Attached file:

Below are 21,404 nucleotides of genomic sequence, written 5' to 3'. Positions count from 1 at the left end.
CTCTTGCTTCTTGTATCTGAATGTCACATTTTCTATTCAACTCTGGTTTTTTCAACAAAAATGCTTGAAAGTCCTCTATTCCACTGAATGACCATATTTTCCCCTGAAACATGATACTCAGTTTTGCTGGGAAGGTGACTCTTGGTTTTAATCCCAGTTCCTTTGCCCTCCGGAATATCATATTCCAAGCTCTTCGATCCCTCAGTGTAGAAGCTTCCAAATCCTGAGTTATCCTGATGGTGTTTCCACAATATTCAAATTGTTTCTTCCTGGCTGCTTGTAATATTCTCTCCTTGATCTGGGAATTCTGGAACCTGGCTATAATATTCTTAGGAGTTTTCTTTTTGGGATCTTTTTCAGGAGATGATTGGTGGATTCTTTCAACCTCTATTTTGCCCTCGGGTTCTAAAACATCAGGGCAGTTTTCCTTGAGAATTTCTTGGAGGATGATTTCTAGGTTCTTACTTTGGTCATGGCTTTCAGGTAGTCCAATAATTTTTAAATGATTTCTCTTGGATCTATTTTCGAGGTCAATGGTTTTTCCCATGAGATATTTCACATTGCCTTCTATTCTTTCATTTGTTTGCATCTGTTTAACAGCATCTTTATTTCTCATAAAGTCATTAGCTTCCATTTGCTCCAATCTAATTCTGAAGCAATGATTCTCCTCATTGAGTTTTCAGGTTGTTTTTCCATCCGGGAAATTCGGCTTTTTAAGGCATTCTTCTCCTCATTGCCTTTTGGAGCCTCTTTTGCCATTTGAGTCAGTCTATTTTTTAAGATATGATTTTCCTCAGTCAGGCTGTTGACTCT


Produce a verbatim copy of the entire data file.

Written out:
Below are 21,404 nucleotides of genomic sequence, written 5' to 3'. Positions count from 1 at the left end.
CTCTTGCTTCTTGTATCTGAATGTCACATTTTCTATTCAACTCTGGTTTTTTCAACAAAAATGCTTGAAAGTCCTCTATTCCACTGAATGACCATATTTTCCCCTGAAACATGATACTCAGTTTTGCTGGGAAGGTGACTCTTGGTTTTAATCCCAGTTCCTTTGCCCTCCGGAATATCATATTCCAAGCTCTTCGATCCCTCAGTGTAGAAGCTTCCAAATCCTGAGTTATCCTGATGGTGTTTCCACAATATTCAAATTGTTTCTTCCTGGCTGCTTGTAATATTCTCTCCTTGATCTGGGAATTCTGGAACCTGGCTATAATATTCTTAGGAGTTTTCTTTTTGGGATCTTTTTCAGGAGATGATTGGTGGATTCTTTCAACCTCTATTTTGCCCTCGGGTTCTAAAACATCAGGGCAGTTTTCCTTGAGAATTTCTTGGAGGATGATTTCTAGGTTCTTACTTTGGTCATGGCTTTCAGGTAGTCCAATAATTTTTAAATGATTTCTCTTGGATCTATTTTCGAGGTCAATGGTTTTTCCCATGAGATATTTCACATTGCCTTCTATTCTTTCATTTGTTTGCATCTGTTTAACAGCATCTTTATTTCTCATAAAGTCATTAGCTTCCATTTGCTCCAATCTAATTCTGAAGCAATGATTCTCCTCATTGAGTTTTCAGGTTGTTTTTCCATCCGGGAAATTCGGCTTTTTAAGGCATTCTTCTCCTCATTGCCTTTTGGAGCCTCTTTTGCCATTTGAGTCAGTCTATTTTTTAAGATATGATTTTCCTCAGTCAGGCTGTTGACTCT